But for roughly 147,000 public-school employees here, there’s just one week left to enroll in the first year of their new statewide health care system. If they fail to select a preferred plan by Nov. 15 or don’t affirmatively waive their benefits, the state will place them in a default plan whether it’s wanted or not, charge them a monthly fee for tobacco use (even if they don’t use it) and not enroll any of their dependents.
As of Thursday, just under two-thirds, or about 94,000, of the workers eligible for the new benefits have already picked their preferred plan, according to the Washington State Health Care Authority (HCA). But in King County, only 53% of eligible workers have completed their enrollment.
“All the surrounding counties are about to break the 70% mark,” said David M. Iseminger, director of the HCA’s employees and retirees benefits division.
“Residents of King County are noticeably behind in completing their enrollment,” he added.
Iseminger couldn’t speculate as to why enrollment trailed in King County. But he noted completion rates were at or above 66% in Clark and Spokane counties.
Up until this year, every school employee in Washington counted on their school districts and labor unions to negotiate health benefits. But in 2017, lawmakers centralized control of those plans in a statewide School Employees Benefits Board, both to offer consistency in benefits across 295 school districts and potentially save the state money over time.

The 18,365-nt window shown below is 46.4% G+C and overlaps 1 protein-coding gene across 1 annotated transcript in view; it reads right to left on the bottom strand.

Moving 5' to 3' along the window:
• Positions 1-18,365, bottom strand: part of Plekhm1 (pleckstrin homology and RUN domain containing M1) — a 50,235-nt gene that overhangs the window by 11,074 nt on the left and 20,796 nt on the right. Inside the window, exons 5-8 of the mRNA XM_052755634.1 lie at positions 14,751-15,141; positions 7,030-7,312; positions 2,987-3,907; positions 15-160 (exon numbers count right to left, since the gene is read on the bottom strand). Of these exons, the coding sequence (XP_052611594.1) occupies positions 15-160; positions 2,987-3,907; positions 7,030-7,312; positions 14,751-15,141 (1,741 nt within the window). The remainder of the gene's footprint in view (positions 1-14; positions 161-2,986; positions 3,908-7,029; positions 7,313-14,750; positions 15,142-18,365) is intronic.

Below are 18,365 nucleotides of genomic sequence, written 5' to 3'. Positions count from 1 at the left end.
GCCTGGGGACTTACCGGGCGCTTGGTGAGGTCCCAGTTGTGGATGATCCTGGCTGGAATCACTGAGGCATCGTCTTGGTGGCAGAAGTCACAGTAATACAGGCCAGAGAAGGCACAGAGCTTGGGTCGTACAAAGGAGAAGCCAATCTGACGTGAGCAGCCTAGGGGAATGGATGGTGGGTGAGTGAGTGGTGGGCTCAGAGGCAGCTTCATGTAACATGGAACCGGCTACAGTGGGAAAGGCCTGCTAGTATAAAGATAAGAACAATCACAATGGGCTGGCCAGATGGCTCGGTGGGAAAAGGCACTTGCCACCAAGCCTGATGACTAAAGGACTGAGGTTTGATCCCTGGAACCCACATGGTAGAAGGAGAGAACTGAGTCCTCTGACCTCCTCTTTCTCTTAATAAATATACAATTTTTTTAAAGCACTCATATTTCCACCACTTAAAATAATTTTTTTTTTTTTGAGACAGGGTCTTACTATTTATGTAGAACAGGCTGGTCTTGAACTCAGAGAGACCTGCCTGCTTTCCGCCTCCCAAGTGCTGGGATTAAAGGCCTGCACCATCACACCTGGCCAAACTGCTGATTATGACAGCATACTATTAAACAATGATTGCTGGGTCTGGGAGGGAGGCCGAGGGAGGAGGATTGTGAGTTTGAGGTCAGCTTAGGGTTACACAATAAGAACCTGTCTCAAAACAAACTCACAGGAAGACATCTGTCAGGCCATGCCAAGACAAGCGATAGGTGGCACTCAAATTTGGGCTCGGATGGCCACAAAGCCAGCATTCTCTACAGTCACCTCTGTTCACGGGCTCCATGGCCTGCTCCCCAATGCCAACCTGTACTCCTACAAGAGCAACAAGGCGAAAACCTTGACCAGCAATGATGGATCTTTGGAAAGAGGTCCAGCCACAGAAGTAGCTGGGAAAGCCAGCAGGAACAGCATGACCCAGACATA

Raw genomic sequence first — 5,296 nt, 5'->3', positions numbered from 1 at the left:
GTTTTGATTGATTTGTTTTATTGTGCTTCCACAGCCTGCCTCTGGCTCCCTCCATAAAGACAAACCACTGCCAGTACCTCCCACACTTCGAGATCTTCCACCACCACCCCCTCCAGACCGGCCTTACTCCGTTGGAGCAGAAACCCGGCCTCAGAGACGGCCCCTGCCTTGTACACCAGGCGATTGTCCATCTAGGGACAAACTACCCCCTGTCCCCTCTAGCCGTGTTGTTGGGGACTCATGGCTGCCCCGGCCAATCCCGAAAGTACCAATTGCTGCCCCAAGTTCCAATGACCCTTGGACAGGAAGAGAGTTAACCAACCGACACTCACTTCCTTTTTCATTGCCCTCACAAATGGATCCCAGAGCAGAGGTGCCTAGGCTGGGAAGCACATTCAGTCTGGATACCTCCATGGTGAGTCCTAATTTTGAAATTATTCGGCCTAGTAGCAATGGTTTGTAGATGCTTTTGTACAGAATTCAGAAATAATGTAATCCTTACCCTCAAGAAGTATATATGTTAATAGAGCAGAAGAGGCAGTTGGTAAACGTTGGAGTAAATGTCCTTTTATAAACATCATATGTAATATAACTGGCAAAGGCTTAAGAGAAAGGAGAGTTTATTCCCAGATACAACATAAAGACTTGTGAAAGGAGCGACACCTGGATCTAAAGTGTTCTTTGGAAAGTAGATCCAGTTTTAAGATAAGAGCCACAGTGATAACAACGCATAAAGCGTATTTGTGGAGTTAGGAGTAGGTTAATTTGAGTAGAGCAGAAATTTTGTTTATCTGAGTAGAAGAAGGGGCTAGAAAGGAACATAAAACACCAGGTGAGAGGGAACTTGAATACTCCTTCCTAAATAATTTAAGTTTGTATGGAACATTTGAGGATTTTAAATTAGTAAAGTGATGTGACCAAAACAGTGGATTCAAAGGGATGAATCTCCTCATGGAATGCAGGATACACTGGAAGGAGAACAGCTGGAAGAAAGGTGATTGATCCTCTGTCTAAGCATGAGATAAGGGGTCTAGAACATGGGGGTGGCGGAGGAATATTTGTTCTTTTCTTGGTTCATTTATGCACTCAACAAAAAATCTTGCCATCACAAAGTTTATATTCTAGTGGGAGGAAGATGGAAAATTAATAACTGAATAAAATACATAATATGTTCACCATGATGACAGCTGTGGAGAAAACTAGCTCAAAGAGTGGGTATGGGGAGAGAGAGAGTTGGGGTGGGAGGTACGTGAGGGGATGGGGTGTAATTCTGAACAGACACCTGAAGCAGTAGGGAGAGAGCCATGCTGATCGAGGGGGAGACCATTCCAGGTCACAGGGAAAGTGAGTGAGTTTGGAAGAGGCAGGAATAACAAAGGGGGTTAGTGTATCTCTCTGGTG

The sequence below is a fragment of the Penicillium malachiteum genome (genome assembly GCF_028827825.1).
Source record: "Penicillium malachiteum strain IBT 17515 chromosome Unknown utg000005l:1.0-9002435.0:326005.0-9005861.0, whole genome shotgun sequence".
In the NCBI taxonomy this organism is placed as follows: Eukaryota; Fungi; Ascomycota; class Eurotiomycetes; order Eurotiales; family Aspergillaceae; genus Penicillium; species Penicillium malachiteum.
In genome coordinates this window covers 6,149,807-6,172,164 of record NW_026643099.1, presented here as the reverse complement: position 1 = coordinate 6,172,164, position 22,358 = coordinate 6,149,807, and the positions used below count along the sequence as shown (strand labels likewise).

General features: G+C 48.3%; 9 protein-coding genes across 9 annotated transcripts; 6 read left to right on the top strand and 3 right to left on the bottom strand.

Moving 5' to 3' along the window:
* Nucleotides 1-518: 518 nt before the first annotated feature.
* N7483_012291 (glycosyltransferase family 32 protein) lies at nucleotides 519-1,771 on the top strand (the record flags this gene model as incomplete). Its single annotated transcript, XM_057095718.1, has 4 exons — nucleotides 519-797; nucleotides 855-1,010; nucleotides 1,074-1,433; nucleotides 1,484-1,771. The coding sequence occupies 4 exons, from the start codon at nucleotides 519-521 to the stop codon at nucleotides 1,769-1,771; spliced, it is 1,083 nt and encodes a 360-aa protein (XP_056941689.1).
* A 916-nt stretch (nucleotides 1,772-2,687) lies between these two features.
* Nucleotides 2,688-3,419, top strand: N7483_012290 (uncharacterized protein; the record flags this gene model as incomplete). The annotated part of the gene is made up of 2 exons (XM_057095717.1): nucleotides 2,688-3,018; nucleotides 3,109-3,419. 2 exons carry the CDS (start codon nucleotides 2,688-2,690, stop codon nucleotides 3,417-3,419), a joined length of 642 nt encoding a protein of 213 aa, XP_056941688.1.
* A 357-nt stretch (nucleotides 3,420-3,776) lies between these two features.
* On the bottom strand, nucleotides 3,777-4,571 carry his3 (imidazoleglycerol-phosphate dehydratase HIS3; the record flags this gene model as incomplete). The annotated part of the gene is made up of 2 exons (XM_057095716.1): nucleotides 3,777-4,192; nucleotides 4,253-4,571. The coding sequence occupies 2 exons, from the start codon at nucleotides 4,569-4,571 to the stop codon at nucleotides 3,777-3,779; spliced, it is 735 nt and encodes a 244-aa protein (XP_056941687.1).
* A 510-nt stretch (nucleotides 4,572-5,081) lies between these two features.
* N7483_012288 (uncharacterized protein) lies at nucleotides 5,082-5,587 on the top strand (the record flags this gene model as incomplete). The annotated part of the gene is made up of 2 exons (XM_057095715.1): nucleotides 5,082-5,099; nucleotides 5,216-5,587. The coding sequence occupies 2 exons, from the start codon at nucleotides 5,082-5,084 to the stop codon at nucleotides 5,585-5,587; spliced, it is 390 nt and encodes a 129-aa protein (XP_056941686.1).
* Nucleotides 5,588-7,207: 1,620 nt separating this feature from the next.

(That board operates similar to the Public Employees Benefits Board, which for decades has adopted the health-insurance plans, established eligibility criteria and set the premium rates for 370,000 state workers and their dependents.)
In August, school employees got their first peek at the medical plans and monthly premiums that the state board set for coverage starting Jan. 1, 2020. Details vary county to county, and workers can compare plans online. But employee-only premiums range from as low as $13 to no higher than $116, according to the HCA.
Iseminger highlighted some notable changes:
- Previously, some part-time workers paid up to $2,000 to cover their dependents, meaning many received nothing on their paychecks and actually owed their school districts money to cover premiums. Now, the cheapest plan to cover dependents will cost $39 a month, with the most expensive at $348.
- Under the district-level system, spousal coverage meant a couple both working for a school could dual enroll and cover themselves twice. The new statewide board does not allow dual enrollment.
- There’s also no monthly premium for dental and vision plans. Districts will cover that cost for both employees and their dependents.
Since the early 1990s, lawmakers have debated whether to hand control of school-employee health benefits to the state. Now that it’s a reality, Iseminger suspected disbelief may explain some of the delays in this first round of open enrollment.
“We do hear pockets of questions: ‘Is this really happening? This has been talked about for almost 30 years,’” he said.
“This is really happening.”